Rio: Olympics Not Just About the Benjamins

Brazilian president touts Rio 2016

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    NEWSLETTERS

    Getty Images / Harry How
    A sign in support of the Olympic Games coming to Rio in 2016 is shown amongst the crowd during the Closing Ceremony for the 2007 XV Pan American Games at Maracana Stadium on July 29, 2007 in Rio de Janeiro, Brazil.

    Brazilian President Luiz Inacio Lula da Silva urged the IOC to break new ground by awarding the 2016 Summer Games to Rio de Janeiro.

    "The Olympic Games cannot be kept by the rich countries," Silva said Monday before this week's presentations to the International Olympic Committee. "The IOC must see the Olympics as the chance to transform Brazilian society."

    Rio is competing against Chicago, Madrid and Tokyo. The IOC will vote on the host city on Oct. 2 in Copenhagen.

    "Brazil is among the 10 biggest economies in the world and it is the only one of the 10 which has never organized the Olympics," Silva said through a translator. "Europe has already organized too many Olympics. There is no novelty in Europe.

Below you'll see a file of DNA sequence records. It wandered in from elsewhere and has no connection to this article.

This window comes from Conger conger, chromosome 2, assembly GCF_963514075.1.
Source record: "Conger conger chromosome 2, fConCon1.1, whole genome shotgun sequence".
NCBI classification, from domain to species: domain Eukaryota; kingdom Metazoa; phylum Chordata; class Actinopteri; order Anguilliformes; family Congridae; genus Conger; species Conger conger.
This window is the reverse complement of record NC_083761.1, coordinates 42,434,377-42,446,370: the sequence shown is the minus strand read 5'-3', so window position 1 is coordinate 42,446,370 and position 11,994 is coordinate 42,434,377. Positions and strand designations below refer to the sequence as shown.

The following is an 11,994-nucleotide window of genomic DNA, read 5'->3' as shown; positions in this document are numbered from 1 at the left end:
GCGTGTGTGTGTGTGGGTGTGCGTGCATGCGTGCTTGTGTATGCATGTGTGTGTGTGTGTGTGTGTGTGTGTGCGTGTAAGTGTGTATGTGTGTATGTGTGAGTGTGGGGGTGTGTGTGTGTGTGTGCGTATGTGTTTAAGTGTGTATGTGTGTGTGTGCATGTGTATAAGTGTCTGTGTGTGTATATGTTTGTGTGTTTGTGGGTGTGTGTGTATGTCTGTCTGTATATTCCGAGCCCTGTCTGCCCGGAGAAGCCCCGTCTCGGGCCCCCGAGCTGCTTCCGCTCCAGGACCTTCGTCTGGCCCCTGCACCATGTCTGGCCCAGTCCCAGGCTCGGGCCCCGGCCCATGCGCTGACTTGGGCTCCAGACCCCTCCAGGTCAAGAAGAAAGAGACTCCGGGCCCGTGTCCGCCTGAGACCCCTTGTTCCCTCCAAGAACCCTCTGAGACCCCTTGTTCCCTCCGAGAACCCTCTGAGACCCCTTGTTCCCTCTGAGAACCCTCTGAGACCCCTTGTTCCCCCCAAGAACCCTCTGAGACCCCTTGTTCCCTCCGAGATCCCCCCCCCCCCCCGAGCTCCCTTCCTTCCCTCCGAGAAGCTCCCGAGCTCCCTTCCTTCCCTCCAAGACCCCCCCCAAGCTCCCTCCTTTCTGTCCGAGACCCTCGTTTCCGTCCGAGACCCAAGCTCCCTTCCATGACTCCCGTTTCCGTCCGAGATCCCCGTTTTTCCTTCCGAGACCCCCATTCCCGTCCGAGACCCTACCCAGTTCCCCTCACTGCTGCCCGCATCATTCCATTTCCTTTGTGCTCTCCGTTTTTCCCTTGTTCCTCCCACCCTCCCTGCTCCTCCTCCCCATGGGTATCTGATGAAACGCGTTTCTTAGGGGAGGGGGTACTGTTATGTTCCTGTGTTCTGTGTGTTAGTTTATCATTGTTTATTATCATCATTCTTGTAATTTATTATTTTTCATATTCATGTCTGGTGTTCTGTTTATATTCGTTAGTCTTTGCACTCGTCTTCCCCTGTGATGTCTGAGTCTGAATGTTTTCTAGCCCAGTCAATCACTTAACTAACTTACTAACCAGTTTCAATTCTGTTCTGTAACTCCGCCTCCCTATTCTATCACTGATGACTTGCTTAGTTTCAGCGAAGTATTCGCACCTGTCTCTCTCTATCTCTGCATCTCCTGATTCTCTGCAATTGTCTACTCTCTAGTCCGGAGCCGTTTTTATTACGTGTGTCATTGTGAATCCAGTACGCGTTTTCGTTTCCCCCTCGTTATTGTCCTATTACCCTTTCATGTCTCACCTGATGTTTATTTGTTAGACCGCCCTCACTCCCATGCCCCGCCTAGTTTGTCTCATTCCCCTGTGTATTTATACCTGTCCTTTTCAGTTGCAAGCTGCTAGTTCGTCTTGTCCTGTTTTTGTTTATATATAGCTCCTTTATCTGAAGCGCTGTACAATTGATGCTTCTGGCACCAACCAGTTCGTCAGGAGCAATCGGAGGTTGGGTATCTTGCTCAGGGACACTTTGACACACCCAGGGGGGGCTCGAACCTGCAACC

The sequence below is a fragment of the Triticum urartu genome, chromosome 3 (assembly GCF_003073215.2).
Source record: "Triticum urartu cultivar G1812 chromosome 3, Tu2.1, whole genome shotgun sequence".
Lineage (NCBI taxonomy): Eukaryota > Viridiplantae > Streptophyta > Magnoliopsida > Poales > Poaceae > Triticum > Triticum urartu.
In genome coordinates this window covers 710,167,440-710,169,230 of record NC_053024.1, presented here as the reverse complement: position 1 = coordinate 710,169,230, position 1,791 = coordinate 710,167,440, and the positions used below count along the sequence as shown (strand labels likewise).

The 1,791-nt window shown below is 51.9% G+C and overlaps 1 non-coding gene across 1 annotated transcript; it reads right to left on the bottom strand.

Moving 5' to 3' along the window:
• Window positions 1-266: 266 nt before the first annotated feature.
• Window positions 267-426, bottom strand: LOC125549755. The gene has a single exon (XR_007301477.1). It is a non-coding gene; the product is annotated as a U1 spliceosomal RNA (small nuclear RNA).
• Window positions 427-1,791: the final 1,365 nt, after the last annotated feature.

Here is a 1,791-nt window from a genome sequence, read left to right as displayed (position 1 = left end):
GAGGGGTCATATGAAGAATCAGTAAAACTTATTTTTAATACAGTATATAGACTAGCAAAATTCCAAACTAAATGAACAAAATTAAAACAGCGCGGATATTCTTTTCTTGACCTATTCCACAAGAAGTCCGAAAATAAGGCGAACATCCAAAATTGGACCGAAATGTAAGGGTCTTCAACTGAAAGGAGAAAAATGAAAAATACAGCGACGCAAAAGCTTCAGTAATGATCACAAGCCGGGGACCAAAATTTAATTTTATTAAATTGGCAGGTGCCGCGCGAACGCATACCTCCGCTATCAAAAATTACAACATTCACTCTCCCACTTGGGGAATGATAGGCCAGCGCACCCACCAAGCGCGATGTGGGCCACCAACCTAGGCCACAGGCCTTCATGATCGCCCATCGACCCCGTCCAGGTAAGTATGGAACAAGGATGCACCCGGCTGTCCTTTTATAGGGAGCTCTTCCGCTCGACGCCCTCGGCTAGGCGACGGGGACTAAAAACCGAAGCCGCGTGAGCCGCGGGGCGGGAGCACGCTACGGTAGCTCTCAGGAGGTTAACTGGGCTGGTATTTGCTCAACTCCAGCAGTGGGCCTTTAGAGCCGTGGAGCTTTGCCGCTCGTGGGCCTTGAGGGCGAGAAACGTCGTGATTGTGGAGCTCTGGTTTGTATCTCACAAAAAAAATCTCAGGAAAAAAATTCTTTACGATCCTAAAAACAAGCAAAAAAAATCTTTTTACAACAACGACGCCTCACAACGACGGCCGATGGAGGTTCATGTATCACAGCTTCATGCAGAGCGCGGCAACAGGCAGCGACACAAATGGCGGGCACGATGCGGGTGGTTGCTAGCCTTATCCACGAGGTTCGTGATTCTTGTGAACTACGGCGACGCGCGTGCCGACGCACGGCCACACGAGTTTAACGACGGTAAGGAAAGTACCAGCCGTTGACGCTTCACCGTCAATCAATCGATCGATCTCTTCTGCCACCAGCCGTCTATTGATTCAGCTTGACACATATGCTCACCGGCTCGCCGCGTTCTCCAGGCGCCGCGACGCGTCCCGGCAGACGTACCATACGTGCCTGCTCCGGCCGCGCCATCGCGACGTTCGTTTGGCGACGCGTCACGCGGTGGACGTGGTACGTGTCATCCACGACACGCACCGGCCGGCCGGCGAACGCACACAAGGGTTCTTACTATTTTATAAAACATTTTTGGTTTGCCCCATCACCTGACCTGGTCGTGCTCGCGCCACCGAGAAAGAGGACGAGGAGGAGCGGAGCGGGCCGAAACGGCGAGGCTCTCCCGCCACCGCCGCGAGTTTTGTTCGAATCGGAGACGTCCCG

"Can you imagine the possibility for a continent which has never had the chance to organize an Olympics, and how much that can motivate people?"

    Rio's budget has been estimated at $14.4 billion -- $2.8 billion for the organizing committee and $11.6 billion for infrastructure projects such as venues, transportation and accommodations.

    Silva said the bid was guaranteed by federal, state and city governments and should be counted as investment rather than spending.

    "To organize an Olympic Games is an extraordinary incentive to invest," he said. "We are preparing Brazil regardless of the Olympic Games. We are working to recoup all the delays Brazil has had in its development."

    Bid organizers say much of Rio's infrastructure is scheduled to be completed by 2014. The city is one of 12 venues hosting soccer's World Cup that year.

    Rio and its three rivals will put their cases to IOC members this week in Lausanne. At least 94 of 107 members are scheduled to attend formal presentations Wednesday and private meetings Thursday in what is a trial run for Copenhagen.

    "Brazil is better prepared to come out of the economic crisis than the United States, Spain or Japan," Silva said. "I don't want to speak badly of Chicago, Madrid and Tokyo. I want to convince them that Brazil can do better than them." Silva is expected to attend the October vote. Chicago bid leaders hope President Barack Obama will be there in support of his home city.